Deconstruction Thread: How to part-out an E9

Markos

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As much as I hate to part out an E9, I decided to harness the opportunity. I picked up a '73 CSI from WA this weekend.

Original Listing:
https://e9coupe.com/forum/threads/73-csi-in-wa-4-500.19855/

The run down:

The BMW 3.0 CSi VIN 2263445 was manufactured on October 05th, 1972 and delivered on October 09th, 1972 to the BMW dealer Wahl in Hüttental, Germany. The original colour was Polaris metallic, paint code 060.


Purpose: This thread will document that part-out from a technical and financial standpoint. This is not a for sale-thead. All parts will be listed in the parts classifieds section. I encourage anyone to chime in with recommendations on the process, whether it is the disassembly process, or the pack/ship/sell process.

Part-Out Goal (Success!): Get the parts I need. Sell the parts that I don't need, even if I want them. Break even. Once even, use remaining profit to pay down my excess spend on the project car. Help a bunch of people find that odd part. No hoarding! Part it all, including sheet metal!

Hopefully this won't be the last time that I have two E9's in my driveway.
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Markos

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Total Spend (after registration): $3,400 (edit: adjusted up by $400 for the LSD)
Total Sales: $0

Assessment of the investment: I assume that some will say that I spent too much, and others might believe that the car should be saved. The front-end of the car is a wreck, and there are some compelling reasons why I don't think the car should be saved. Saving the car is certainly outside of my skill set, budget, and desire. Based on the build threads I've seen here, there are only a handful of members in the country that could pull off this restoration. Even if that was possible, there is no VIN (more below). In short - no regrets. From a financial standpoint, I'm fairly confident that I can recover the money spent on the car (with your help :D).

Fenders:
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According to the PO, the person that he bought it from attempted to drive the car with the inner fenders cut. This sent the shock tower past the plane of the fender top. See pic for details. Also - this pic clearly illustrates the difference between a US and Euro blinker lens.

Wheel Well / Rocker:
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The Deal Breaker
In addition to the missing VIN plate, the number has also been cut from the firewall. The work is old, nothing that the PO did. Even if the car was restored, it would never be the same. The last remaining VIN (2263445) is on the WA import tag in the driver's door jam. I'll post a pic later, along with the engine block VIN.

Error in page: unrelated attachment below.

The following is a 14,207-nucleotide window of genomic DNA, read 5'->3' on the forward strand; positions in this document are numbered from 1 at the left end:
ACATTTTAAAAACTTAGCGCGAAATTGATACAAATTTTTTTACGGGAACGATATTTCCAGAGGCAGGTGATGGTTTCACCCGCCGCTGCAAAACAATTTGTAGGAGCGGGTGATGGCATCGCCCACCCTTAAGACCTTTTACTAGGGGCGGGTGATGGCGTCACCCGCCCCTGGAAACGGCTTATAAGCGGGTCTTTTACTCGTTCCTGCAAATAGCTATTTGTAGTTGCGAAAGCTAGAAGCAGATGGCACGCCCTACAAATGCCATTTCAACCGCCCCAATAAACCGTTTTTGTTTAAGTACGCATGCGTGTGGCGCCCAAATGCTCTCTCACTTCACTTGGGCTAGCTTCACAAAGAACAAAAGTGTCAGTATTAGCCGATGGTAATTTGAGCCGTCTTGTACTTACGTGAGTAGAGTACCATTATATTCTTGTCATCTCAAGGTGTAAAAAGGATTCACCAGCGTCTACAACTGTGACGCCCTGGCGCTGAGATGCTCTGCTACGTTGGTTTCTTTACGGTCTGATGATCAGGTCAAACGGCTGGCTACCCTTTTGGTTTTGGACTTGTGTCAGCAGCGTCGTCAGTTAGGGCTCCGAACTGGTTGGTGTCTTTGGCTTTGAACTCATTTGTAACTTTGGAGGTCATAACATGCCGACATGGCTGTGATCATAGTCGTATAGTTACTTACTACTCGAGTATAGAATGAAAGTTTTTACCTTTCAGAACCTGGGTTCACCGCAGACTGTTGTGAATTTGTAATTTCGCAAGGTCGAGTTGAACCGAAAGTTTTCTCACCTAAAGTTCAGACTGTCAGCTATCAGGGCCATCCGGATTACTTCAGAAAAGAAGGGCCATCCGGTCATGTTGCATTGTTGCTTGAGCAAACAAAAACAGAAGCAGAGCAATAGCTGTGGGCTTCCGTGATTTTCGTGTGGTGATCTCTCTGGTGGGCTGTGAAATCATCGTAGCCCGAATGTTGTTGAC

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Markos

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Thinking out loud. I've been running mental calculation on parts before putting an offer on the car.

This car is kind of odd. It's a full euro model, with german wording on all instrumentation. No side markers, one blinker is euro, the other is a replacement US. It has full leather, which is uncommon on a euro car, but no headrests It has AC and a sunroof, but no passenger mirror.

Edit: Updating availability status on the not-so-obvious stuff.


Stuff to Keep:
Dashboard
Euro Cluster
Seats
Tail Lights
Factory Jack
Bumper Underriders
Chrome Parts
Badges
Relays
Trunk liner - rear seat back
Parcel Sheld sheet metal
Exhaust - pending inspection of mine and parts car
Rear wheel arches
Rear Fog setup and wiring
Front Strut Tubes - Hopefully they are still true
Springs
Rear Disk Setup / Trailing Arms
3.25 LSD
Rear shock tower elephant skins
Fuel hardlines
Front/Rear windscreens

Stuff to Sell:
All AC components (NLA) - Sold
Brass overflow tank (NLA) - Sold
D-Jet everything (NLA) - Sold
Block/Transmission - Sold
Clutch Pedal Assembly & MT conversion parts - Sold
Window regulators - Sold
Chrome Stuff - belt line parts
Rear fenders
Roof
Sunroof Header - Pending
Rubber Filler boot (NLA) - Sold
Fuel Tank & Pump - Pending interest
Navy rear interior panels - Sold
Doors - Half Sold
Headlamps - Pending
3x Steelies with dog dish hubcaps
Rear Strut towers
Late model Steering Wheel - Sold
Chassis wiring harness - Pending
Trunk Lid - Sold
 
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adawil2002